Brad Ebert bowed out of the AFL following his courageous final act – one that showed the mark of the man and his legacy.
Sometimes a moment can encapsulate a game. On Saturday night in Port Adelaide’s 75-point Showdown win at the Adelaide Oval, Steven Motlop’s soaring mark represented a rejuvenated player and team.
Now 29 years old and having failed to hit his straps as a player since arriving at Port Adelaide, many would have been forgiven for thinking Motlop’s trek might be coming full circle.
Instead, Motlop rose again in a Showdown to capture the headlines.
With the Power having established a 45-point lead early in the third quarter, the ball broke outward from a contested pack at centre half forward to Hamish Harlett, who sent out a high ball into the inside 50 flank, with the diminutive Motlop caught behind Crows defender Paul Seedsman.
Unlike his brother Daniel, Steven is not renowned for his aerial efforts, but on this occasion he channelled his brother in more ways than one: soaring before using Seedsman as a perch, with outstretched arms, recalling the muk muk, the mighty sea eagle, which forms the crest of the brothers’ home-town club.
The mark was indicative of a performance in which Motlop appeared to wind back the clock to something like his electric best, coupling his airborne effort with a game of devastating run-and-gun footy.
Wriggling and squirming out of tight spaces and showing a burst of pace I thought might have deserted him, Motlop appeared athletically reinvigorated.
Indeed, reinvigorated is a word that appears representative of Port Adelaide’s fortunes as a whole.
This Port team is quickly emerging from the ashes of a failed Ken Hinkley build based upon trading for senior players, of which Motlop was one.
Formerly seen, from the outside at least, as part of the problem, he is establishing himself as part of the solution: a mixture of experienced heads and precocious young talents.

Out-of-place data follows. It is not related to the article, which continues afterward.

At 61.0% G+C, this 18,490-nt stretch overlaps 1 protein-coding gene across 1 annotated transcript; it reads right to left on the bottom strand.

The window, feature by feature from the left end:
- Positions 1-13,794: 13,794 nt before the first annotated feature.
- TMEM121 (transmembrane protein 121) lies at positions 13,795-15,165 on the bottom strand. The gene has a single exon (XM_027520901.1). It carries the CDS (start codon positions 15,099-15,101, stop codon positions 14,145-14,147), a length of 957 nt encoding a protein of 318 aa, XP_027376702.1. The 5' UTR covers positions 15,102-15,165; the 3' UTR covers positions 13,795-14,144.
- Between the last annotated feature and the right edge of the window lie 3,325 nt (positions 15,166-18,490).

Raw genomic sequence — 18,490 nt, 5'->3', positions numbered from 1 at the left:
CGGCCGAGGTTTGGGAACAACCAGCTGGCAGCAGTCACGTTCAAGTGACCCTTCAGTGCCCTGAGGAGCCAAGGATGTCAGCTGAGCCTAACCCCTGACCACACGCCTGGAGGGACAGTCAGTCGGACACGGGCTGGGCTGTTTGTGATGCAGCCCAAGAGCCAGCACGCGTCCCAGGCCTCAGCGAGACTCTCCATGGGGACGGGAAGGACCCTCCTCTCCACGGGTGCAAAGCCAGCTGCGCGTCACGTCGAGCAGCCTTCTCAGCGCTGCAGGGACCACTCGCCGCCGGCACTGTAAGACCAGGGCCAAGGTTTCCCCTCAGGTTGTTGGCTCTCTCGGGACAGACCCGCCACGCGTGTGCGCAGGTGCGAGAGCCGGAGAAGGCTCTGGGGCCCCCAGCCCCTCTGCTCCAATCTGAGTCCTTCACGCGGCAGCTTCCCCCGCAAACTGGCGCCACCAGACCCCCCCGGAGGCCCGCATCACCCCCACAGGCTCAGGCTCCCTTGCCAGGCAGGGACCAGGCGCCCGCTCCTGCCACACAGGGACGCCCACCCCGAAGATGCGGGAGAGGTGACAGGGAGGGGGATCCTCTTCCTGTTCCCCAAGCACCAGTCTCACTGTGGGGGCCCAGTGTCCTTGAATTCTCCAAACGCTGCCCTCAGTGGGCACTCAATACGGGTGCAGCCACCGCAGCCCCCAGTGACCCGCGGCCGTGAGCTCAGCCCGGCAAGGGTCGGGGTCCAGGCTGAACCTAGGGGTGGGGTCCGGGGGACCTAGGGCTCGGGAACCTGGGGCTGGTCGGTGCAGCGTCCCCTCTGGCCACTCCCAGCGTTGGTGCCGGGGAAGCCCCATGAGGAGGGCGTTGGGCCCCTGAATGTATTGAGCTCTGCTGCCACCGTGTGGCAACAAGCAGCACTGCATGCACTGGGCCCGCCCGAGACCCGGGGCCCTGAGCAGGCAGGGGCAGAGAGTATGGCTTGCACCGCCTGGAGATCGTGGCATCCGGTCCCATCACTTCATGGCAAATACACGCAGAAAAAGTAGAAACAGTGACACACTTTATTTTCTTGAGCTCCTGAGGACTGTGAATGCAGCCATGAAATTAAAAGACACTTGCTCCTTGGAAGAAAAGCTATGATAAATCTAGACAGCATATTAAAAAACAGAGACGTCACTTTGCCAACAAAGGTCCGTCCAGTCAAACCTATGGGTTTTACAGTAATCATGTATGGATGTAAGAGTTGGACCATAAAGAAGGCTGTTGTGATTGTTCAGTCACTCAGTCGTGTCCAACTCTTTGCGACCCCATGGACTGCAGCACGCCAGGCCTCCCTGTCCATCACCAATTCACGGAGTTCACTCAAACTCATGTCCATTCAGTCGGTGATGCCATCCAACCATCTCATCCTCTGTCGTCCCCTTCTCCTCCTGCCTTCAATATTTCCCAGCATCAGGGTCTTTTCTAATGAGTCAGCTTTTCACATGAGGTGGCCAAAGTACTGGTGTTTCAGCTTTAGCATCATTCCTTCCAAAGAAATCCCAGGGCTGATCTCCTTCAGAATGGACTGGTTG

Perhaps the exuberance and flair of Port’s exciting young brigade is reminding the Northern Territorian of his footballing upbringing.
Steven and his brothers Shannon, Daniel and cousin Marlon (who still works with the Port Adelaide Academy) all grew up playing for the Darwin-based Wanderers Football Club, a founding member of the NTFL, before becoming AFL players.
The footy in the Northern Territory has a slightly different feel. Despite the heat it is devastating and attacking going forward with plenty of flair and athleticism, while being a little more lax on the defensive side.
It was in these conditions that the mercurial talents of the Motlops were formed and still, reputedly, are infrequently showcased.
I have it on good authority that Steven still occasionally turns out for his boyhood club when he returns during the off-season, as do older brothers Daniel and Shannon, now 38 and 41 respectively.
Steven is by all accounts one of footy’s genuine nice guys, a role model whose influence upon the next generation is clearly valued.
If he can continue recapturing his best form, that value is exponentially multiplied.
And yet how do we value the significance of a moment in time?
I have one encounter with the magnificent muk muk, the sea eagle, seared into my memory.
As a child in Kakadu National Park I watched a sea eagle, with a white breast and black wings descend into a flock of magpie geese scattering them in all directions, flying through the eye of the feathery storm without ever losing sight of its target.
At the Adelaide Oval on Saturday night, Motlop rose with similar majesty and focused intent, the black and white of Port’s historic prison-bar guernsey symbolising two proud traditions. Ties that bind.
Sometimes the moment aligns with the journey in unexpected ways and, to me at least, a muk muk on the Port appears anything but out of place.